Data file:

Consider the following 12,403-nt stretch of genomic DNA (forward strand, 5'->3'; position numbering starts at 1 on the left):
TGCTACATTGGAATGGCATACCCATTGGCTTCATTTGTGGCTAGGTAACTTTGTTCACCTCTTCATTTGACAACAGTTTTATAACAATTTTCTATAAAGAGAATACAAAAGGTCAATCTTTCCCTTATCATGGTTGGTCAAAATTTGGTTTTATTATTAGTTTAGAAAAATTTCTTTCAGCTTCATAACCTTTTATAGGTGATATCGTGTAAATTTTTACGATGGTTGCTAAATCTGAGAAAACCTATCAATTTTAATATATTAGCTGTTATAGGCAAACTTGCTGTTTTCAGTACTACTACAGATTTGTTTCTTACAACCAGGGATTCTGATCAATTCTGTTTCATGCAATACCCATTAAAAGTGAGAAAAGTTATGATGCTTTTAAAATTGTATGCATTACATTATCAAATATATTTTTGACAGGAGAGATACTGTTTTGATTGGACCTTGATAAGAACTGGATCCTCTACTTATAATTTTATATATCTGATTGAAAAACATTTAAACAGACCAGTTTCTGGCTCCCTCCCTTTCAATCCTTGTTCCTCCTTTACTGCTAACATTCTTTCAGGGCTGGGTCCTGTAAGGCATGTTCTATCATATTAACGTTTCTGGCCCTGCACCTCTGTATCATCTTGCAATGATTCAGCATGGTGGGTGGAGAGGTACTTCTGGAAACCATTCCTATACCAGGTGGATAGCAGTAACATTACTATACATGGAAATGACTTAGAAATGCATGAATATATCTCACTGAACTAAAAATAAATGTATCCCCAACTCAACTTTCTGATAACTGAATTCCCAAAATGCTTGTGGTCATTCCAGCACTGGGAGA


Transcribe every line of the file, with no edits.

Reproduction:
Consider the following 12,403-nt stretch of genomic DNA (forward strand, 5'->3'; position numbering starts at 1 on the left):
TGCTACATTGGAATGGCATACCCATTGGCTTCATTTGTGGCTAGGTAACTTTGTTCACCTCTTCATTTGACAACAGTTTTATAACAATTTTCTATAAAGAGAATACAAAAGGTCAATCTTTCCCTTATCATGGTTGGTCAAAATTTGGTTTTATTATTAGTTTAGAAAAATTTCTTTCAGCTTCATAACCTTTTATAGGTGATATCGTGTAAATTTTTACGATGGTTGCTAAATCTGAGAAAACCTATCAATTTTAATATATTAGCTGTTATAGGCAAACTTGCTGTTTTCAGTACTACTACAGATTTGTTTCTTACAACCAGGGATTCTGATCAATTCTGTTTCATGCAATACCCATTAAAAGTGAGAAAAGTTATGATGCTTTTAAAATTGTATGCATTACATTATCAAATATATTTTTGACAGGAGAGATACTGTTTTGATTGGACCTTGATAAGAACTGGATCCTCTACTTATAATTTTATATATCTGATTGAAAAACATTTAAACAGACCAGTTTCTGGCTCCCTCCCTTTCAATCCTTGTTCCTCCTTTACTGCTAACATTCTTTCAGGGCTGGGTCCTGTAAGGCATGTTCTATCATATTAACGTTTCTGGCCCTGCACCTCTGTATCATCTTGCAATGATTCAGCATGGTGGGTGGAGAGGTACTTCTGGAAACCATTCCTATACCAGGTGGATAGCAGTAACATTACTATACATGGAAATGACTTAGAAATGCATGAATATATCTCACTGAACTAAAAATAAATGTATCCCCAACTCAACTTTCTGATAACTGAATTCCCAAAATGCTTGTGGTCATTCCAGCACTGGGAGA